The Portfolio Committee for Small Business Development met with the Department of Water and Sanitation, the Department of Telecommunications and Postal Services, the Department of Transport and the Department of Energy to discuss the support, initiatives and envisioned transversal agreements between these departments and the Department of Small Business Development (DSBD). Members expressed disappointment that neither Ministers nor Deputy Ministers of any of the departments were present, and none of the Director-Generals was present either. They agreed that letters would be written to the Minister, expressing dismay at the non-attendance of the Deputy Minister, and also to the Leader of Government Business, as this failure by the executive to attend Parliamentary meetings was not limited to the Department of Small Business Development alone.
The Chairperson noted that several challenges to doing business and growing had previously been highlighted by small businesses. These included lack of access to sustainable markets, lack of access to adequate finance, red tape and disintegrated support services from government, non-payment of invoices to small contractors within 30 days, confusing and problematic approaches for registering SMMEs, lack of adequate infrastructure and lack of support infrastructure. All these required coordination between various departments. The Committee noted that transversal agreements still needed to be made available to the Committee, and pointed out that the Committee also wanted to know how many of the jobs to be created would, in line with the ANC Policy Conference of 2012, be developed through public procurement and infrastructure spending, and which departments were the prime instigators of this.
The Department of Water and Sanitation noted it had spent R75 million during the 2013/14 financial year on procurement from Small, Medium, Micro Enterprises (SMMEs). It cited challenges as the fact that the Black Economic Empowerment (BEE) Certificate did not provide the breakdown in respect to women, youth and people with disabilities; there was lack of sufficient funding for SMMEs to honour contracts and deliver, and many SMME companies found it difficult to comply with administrative requirements.
The Department of Telecommunications and Postal Services informed Members that the Digital Opportunities Pillar of South Africa Connect identified the Digital Entrepreneurship programme as one of the interventions to be implemented to accelerate the uptake and usage of ICT by SMMEs. The two main aims of the programme were to encourage SMMEs to take advantage of ICTs, social media and mobile technologies in running their business, and to support the creation of dynamic ICT SMMEs with innovative products and services. It was committed to accelerating the establishment of Incubator Hubs for ICT SMMEs focusing on developing e-applications to support e-government, in conjunction with the DSBD and Department of Trade and Industry to identify local manufacturing opportunities to develop appropriate incentives and instruments.
The Department of Transport (DoT) considered skills development as a priority element, mainly because it had direct impact on employee productivity, but other priority areas included employment equity, preferential procurement, enterprise development and socio-economic development. The DoT’s Broad Based Black Economic Empowerment (BBBEE) levels were measured across all its divisions. It particularly identified the challenges in this sector as lack of transformation, which was most apparent in aviation and maritime, low BBBEE contributions, few long-term contracts, limited access to funding by women and small businesses, lack of specific transport-related funding, and unfair BBBEE practices. It had developed programmes to target small businesses and develop related activities in transport.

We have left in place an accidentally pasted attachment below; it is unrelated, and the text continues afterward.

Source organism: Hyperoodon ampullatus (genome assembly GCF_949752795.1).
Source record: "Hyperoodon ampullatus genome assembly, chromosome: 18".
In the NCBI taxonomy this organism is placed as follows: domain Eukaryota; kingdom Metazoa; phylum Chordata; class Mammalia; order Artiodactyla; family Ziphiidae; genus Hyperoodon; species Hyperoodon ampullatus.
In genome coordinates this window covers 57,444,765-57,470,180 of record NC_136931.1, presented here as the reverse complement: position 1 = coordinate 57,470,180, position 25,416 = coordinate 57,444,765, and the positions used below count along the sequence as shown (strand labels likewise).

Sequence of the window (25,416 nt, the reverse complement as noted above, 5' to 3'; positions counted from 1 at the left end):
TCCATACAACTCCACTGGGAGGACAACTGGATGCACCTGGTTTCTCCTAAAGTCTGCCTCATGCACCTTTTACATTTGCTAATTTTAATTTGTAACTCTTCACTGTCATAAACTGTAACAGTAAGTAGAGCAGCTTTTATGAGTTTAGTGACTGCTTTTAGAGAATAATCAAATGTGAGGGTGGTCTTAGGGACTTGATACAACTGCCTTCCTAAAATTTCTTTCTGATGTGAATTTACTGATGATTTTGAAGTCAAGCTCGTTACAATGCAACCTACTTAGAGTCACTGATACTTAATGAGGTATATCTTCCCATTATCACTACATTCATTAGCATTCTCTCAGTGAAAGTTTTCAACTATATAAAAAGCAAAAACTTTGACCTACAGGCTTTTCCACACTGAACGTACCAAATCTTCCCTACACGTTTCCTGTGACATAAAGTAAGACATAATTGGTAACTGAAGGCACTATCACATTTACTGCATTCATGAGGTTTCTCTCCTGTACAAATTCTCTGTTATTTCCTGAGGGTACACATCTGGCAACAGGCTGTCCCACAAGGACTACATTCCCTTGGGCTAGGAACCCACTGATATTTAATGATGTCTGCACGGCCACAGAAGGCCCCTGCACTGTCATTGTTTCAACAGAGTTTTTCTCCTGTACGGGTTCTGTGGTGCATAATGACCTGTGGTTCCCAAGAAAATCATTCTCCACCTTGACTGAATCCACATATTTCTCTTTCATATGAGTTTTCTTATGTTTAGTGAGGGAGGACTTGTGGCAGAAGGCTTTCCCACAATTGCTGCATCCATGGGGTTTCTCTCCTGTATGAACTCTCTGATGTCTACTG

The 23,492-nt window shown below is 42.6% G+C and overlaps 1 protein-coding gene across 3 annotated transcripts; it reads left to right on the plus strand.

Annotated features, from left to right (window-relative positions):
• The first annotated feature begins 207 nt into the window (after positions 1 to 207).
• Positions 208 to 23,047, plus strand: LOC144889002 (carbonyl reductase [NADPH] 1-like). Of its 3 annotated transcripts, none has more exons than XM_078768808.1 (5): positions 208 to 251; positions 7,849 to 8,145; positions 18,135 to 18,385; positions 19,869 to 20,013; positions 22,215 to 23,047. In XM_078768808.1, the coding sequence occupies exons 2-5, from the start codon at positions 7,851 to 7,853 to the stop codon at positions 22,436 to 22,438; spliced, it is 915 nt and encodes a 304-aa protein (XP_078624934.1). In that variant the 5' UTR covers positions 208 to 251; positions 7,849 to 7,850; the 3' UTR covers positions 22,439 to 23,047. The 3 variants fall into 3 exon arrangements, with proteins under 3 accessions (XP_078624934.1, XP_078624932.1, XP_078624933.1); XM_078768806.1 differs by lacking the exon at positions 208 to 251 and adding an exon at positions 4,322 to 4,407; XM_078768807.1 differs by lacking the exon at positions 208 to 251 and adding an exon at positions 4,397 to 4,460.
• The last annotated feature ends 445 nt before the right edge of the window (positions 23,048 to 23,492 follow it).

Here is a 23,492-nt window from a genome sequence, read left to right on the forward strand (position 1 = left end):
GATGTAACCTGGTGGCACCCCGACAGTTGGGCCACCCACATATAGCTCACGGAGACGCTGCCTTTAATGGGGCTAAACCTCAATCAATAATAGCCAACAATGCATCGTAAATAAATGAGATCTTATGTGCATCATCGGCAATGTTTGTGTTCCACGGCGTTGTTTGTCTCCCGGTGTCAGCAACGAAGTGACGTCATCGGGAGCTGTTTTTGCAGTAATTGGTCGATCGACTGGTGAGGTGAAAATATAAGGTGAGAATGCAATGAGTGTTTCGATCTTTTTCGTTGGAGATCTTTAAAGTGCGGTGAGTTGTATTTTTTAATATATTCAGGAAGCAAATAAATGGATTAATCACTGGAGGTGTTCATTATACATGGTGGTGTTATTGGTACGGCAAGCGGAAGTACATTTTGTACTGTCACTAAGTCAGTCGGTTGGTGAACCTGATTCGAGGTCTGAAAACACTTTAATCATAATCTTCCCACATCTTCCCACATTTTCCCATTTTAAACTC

The Department of Energy fully supported the development and understood the importance of SMMEs and cooperatives in the economy, and said they were important in improving living and working conditions. It aimed to collaborate with the DSBD in priority areas of Integrated Energy Centres, Independent Power Producers, solar water heaters, solar home systems, biofuels, and raising awareness on business opportunities in the energy sector. It was focusing on opportunities in the solar home system, and had already facilitated establishment of cooperatives for the installation of solar home systems.
Members felt that there was yet insufficient cooperation across and between departments and the Chairperson stressed that the DSBD must be at the centre of developments. One Member thought that DSBD should be developing guidelines for all others, and using their budgets to develop small business development, but the Chairperson thought that other departments should not be developing SMMEs and cooperatives, but partnering in this with the DSBD. Members questioned why the Department of Water and Sanitation excluded ownership targets, and questioned how failure rates would be addressed. One Member suggested that the other departments seemed to be more ready to proceed with development of SMMEs and cooperatives than the DSBD, stressed how important timeous payment by government departments was, and made specific requests to each department to clarify issues, which were to be responded to in writing, due to insufficient time in the meeting. Further questions addressed the numbers of jobs to be created through SMMEs and cooperatives, how each department was addressing poverty and reducing dependence on social grants, and noted that sector education training authorities should be taking responsibility and funding made available.
Chairperson’s opening remarks
The Chairperson welcomed Members to the meeting, together with officials from the Departments of Small Business Development (DSBD), Telecommunications and Postal Services (DTPS), Energy (DOE), Transport (DOT) and Water and Sanitation (DWS). She said in the Committee's interactions with Small Medium and Micro Enterprises (SMMEs) and cooperatives, challenges highlighted included: lack of access to sustainable markets, lack of access to adequate finance, red tape and disintegrated support services from government, nonpayment of invoices within 30 days, confusing and problematic approaches for registering SMMEs, lack of adequate infrastructure and lack of support infrastructure. These were some of the main issues which the Committee wanted to discuss with the departments present because they required coordination between various departments.